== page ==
Should romantic relationships be allowed at work? Part two

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In June, health secretary Matt Hancock resigned over an affair with his aide, Gina Coladangelo, admitting he broke the social distancing rules he had set out for the rest of the country.

The relationship predominately faced public backlash due to lockdown restrictions at the time, however it also brought attention to the overall risks a work relationship can have. What role should HR take if the relationship impacts the quality of a person’s work and places doubt on their leadership position

Jade Ajetunmobi, HR coordinator, Heidrick and Struggles, says:

HR’s role in workplace relationships should be proactive. They should have a policy on workplace relationships to ensure that employees are clear on the guidance around it. Although organisations cannot control employees’ private lives, the guidance should include a clause that HR should be notified of any romantic relationship at work.

If a relationship has impacted the quality of work and placed doubt on a leadership position, a disciplinary procedure should take place and a thorough investigation conducted to consider whether it is a peer or a subordinate. If it is a subordinate, this could be grounds for gross misconduct on grounds of improper or unacceptable behaviour.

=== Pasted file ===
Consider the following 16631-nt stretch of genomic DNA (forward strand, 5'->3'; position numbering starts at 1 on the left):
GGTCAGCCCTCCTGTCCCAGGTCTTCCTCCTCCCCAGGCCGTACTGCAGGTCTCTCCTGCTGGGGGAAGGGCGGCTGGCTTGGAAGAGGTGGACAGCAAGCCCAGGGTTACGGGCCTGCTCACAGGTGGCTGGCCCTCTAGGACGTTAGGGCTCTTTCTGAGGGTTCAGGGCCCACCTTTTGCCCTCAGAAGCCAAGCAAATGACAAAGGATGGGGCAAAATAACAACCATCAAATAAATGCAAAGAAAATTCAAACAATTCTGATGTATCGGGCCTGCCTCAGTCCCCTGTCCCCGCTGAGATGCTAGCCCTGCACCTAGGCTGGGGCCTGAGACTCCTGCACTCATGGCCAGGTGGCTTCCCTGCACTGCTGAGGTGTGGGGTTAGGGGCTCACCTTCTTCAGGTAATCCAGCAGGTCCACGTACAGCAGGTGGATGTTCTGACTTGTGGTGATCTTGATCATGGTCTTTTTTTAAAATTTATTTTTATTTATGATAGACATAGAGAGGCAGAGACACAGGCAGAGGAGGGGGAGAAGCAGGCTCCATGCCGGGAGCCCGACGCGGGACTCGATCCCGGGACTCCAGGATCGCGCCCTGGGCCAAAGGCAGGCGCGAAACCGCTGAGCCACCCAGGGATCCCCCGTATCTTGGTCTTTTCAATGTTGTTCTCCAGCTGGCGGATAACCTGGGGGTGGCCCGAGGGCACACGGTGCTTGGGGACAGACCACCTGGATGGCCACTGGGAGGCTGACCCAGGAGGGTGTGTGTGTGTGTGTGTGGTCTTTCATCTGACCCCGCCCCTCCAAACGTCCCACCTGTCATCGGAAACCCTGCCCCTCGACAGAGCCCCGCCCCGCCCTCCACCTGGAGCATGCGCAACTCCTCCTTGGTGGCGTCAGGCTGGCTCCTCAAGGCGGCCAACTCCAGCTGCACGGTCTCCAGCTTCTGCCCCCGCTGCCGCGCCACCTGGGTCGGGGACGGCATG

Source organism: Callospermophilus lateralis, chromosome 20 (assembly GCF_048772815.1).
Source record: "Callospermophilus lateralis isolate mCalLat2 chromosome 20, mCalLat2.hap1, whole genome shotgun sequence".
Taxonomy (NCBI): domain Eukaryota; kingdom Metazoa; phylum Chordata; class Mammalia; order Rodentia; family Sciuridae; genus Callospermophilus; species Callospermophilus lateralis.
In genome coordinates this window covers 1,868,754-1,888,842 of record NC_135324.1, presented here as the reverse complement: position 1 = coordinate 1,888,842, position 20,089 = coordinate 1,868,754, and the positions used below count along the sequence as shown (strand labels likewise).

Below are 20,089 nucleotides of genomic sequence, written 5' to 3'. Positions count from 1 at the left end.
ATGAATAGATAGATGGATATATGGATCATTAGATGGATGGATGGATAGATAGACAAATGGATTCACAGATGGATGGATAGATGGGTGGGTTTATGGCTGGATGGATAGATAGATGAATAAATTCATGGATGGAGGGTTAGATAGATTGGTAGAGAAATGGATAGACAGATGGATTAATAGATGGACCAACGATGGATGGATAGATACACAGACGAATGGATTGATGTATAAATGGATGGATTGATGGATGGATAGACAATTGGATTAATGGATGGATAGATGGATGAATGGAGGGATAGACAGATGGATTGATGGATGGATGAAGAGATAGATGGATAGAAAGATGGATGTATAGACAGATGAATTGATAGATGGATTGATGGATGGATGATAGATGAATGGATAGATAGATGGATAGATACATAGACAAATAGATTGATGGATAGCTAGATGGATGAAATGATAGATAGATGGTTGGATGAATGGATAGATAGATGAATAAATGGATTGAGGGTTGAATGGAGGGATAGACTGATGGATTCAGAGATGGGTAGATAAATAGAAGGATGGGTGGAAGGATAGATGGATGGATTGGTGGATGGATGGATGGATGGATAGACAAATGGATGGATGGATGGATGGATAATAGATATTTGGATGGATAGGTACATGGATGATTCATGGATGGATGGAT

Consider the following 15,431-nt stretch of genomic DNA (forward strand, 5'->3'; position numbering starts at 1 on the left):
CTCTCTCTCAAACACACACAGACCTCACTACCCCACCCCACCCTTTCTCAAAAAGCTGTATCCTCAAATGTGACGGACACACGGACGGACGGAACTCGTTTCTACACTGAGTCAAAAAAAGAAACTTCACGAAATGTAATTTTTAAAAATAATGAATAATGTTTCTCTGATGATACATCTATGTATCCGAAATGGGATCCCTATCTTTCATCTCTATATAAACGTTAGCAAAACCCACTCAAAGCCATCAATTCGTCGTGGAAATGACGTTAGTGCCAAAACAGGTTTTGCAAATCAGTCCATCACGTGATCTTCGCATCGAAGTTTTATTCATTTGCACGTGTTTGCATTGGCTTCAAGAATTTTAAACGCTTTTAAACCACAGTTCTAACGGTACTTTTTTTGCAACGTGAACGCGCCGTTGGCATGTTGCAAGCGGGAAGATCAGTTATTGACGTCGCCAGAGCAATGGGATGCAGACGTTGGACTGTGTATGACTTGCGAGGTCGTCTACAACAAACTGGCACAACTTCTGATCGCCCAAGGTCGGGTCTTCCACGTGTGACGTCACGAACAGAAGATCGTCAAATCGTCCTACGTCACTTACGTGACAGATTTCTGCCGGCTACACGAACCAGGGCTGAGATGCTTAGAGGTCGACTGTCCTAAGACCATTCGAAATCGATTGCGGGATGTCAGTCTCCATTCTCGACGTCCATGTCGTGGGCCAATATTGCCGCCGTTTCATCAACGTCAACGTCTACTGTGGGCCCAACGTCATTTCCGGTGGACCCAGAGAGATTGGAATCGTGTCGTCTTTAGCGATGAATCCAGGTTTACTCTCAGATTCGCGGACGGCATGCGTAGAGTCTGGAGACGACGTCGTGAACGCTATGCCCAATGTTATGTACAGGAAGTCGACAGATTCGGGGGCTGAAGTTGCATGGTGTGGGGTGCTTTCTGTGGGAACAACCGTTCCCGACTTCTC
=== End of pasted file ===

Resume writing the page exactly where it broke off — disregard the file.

HR must be incredibly careful during the disciplinary process to ensure that all parties are supported and do not feel as though they are being persecuted because of their private life.

 

Adam Pennington, senior associate solicitor, Stephensons Solicitors, says:  

There is nothing in law that restricts co-workers from engaging in relationships. However, complications can arise when there’s an imbalance of power or where colleagues complain of favouritism because of these close relations.

For HR teams, it’s important to strike a balance between employee’s rights to a private life and the interests of the business. While many companies would steer clear of banning relationships outright, some will want to make clear the standards they expect from their staff.

This might be included in a dignity and respect at work policy or a specific policy that requires individuals to disclose relationships that could create a conflict of interest.

A policy like this will typically allow relationships between colleagues if that relationship isn’t at the detriment of the employees’ conduct at work. The higher up in the organisation you are, the more severely the policy is applied. Policies of this type are often known as ‘Love Contracts’.

This piece appeared in the July/August 2021 print issue. Subscribe today to have all our latest articles delivered right to your desk.